Helicobacter pylori VacA induces programmed necrosis in gastric epithelial cells.
ABSTRACT Helicobacter pylori is a Gram-negative bacterium that colonizes the human stomach and contributes to the development of peptic ulcer disease and gastric cancer. The secreted pore-forming toxin VacA is one of the major virulence factors of H. pylori. In the current study, we show that AZ-521 human gastric epithelial cells are highly susceptible to VacA-induced cell death. Wild-type VacA causes death of these cells, whereas mutant VacA proteins defective in membrane channel formation do not. Incubation of AZ-521 cells with wild-type VacA results in cell swelling, poly(ADP-ribose) polymerase (PARP) activation, decreased intracellular ATP concentration, and lactate dehydrogenase (LDH) release. VacA-induced death of these cells is a caspase-independent process that results in cellular release of histone-binding protein high mobility group box 1 (HMGB1), a proinflammatory protein. These features are consistent with the occurrence of cell death through a programmed necrosis pathway and suggest that VacA can be included among the growing number of bacterial pore-forming toxins that induce cell death through programmed necrosis. We propose that VacA augments H. pylori-induced mucosal inflammation in the human stomach by causing programmed necrosis of gastric epithelial cells and subsequent release of proinflammatory proteins and may thereby contribute to the pathogenesis of gastric cancer and peptic ulceration.
The Lancet 10/1999; 354(9184):1124-5. · 38.28 Impact Factor
Article: Mitochondrial control of apoptosis.[show abstract] [hide abstract]
ABSTRACT: The apoptotic process can be subdivided into three phases: a death-stimulus-dependent, heterogeneous induction phase, a common effector phase during which the ‘decision to die’ is taken, and a common degradation phase during which cells acquire the biochemical and morphological features of end-stage apoptosis. Here, Guido Kroemer, Naoufal Zamzami and Santos Susin discuss the implication of mitochondrial events in the apoptotic effector phase.Immunology Today 02/1997; 18(1):44-51.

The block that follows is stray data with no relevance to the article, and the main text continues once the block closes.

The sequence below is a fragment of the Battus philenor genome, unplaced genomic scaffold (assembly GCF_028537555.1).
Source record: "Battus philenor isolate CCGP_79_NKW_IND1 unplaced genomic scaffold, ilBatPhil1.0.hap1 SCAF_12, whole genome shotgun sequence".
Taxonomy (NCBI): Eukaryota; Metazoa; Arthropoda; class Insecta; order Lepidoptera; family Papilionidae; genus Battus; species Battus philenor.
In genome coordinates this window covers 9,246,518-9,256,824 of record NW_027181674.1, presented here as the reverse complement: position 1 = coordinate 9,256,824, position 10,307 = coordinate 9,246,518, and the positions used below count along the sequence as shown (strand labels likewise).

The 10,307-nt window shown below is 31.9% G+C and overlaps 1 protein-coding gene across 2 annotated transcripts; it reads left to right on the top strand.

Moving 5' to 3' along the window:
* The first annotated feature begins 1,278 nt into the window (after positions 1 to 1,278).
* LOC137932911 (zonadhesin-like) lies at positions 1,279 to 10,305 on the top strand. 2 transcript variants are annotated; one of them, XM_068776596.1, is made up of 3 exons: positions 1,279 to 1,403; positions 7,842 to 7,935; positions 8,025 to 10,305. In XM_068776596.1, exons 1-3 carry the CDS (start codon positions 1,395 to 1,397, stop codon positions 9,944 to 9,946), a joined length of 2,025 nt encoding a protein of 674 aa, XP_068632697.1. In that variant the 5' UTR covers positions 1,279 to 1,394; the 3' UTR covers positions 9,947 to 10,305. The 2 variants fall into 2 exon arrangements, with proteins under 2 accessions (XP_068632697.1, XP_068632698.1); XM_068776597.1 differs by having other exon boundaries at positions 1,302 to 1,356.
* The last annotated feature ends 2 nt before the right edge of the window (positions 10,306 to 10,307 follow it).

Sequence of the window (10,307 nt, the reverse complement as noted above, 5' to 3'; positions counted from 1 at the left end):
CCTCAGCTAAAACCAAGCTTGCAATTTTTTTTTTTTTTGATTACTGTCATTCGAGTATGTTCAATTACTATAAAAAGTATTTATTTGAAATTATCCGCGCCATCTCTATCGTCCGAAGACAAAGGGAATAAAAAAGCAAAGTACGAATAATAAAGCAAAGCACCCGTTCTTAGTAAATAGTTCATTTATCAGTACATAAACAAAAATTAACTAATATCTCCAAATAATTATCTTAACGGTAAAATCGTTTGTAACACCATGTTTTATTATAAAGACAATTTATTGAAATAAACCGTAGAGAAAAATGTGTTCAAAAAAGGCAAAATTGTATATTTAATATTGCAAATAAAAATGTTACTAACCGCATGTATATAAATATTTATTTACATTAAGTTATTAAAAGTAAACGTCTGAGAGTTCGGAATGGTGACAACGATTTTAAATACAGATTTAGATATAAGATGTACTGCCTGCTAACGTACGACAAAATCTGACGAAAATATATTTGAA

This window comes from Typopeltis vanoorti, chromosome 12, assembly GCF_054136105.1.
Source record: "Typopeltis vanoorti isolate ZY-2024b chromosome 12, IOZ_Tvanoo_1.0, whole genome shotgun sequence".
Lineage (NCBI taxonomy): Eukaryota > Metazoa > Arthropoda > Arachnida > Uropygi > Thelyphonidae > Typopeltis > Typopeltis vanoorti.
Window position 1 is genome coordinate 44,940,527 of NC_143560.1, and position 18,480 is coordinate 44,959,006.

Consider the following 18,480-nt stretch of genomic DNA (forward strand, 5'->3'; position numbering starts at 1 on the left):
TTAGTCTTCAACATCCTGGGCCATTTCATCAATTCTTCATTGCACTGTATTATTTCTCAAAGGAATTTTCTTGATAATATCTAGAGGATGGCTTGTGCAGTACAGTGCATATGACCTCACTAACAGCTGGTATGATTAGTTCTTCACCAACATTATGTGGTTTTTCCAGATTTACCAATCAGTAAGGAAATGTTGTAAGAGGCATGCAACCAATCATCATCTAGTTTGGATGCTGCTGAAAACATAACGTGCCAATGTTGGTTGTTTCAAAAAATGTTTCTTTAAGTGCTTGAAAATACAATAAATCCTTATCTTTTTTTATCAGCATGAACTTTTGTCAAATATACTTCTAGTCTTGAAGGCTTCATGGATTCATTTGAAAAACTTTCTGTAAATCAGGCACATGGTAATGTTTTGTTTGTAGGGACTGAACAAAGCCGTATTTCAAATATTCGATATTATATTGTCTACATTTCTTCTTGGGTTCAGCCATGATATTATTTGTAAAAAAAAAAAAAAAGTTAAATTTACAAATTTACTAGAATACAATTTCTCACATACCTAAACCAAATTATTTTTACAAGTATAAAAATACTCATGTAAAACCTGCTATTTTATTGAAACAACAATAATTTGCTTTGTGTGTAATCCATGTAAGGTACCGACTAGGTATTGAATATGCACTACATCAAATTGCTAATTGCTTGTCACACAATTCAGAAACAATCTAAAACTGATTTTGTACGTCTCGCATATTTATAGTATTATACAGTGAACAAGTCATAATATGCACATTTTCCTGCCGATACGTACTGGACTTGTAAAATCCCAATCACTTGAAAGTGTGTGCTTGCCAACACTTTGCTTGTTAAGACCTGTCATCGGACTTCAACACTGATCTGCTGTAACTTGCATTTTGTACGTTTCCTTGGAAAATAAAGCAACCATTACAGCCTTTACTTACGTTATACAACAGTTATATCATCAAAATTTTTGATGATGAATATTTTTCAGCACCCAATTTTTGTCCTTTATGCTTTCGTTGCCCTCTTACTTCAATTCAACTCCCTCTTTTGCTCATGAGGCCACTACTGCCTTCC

Article: Mosaicism in vacuolating cytotoxin alleles of Helicobacter pylori. Association of specific vacA types with cytotoxin production and peptic ulceration.[show abstract] [hide abstract]
ABSTRACT: Approximately 50% of Helicobacter pylori strains produce a cytotoxin, encoded by vacA, that induces vacuolation of eukaryotic cells. Analysis of a clinically isolated tox- strain (Tx30a) indicated secretion of a 93-kDa product from a 3933-base pair vacA open reading frame. Characterization of 59 different H. pylori isolates indicated the existence of three different families of vacA signal sequences (s1a, s1b, and s2) and two different families of middle-region alleles (m1 and m2). All possible combinations of these vacA regions were identified, with the exception of s2/m1 (p < 0.001); this mosaic organization implies that recombination has occurred in vivo between vacA alleles. Type s1/m1 strains produced a higher level of cytotoxin activity in vitro than type s1/m2 strains; none of 19 type s2/m2 strains produced detectable cytotoxin activity. The presence of cagA (cytotoxin-associated gene A) was closely associated with the presence of vacA signal sequence type s1 (p < 0.001). Among patients with past or present peptic ulceration, 21 (91%) of 23 harbored type s1 strains compared with 16 (48%) of 33 patients without peptic ulcers; only 2 (10%) of 19 subjects harboring type s2 strains had past or present peptic ulcers (p < 0.005). Thus, specific vacA genotypes of H. pylori strains are associated with the level of in vitro cytotoxin activity as well as clinical consequences.Journal of Biological Chemistry 08/1995; 270(30):17771-7. · 4.77 Impact Factor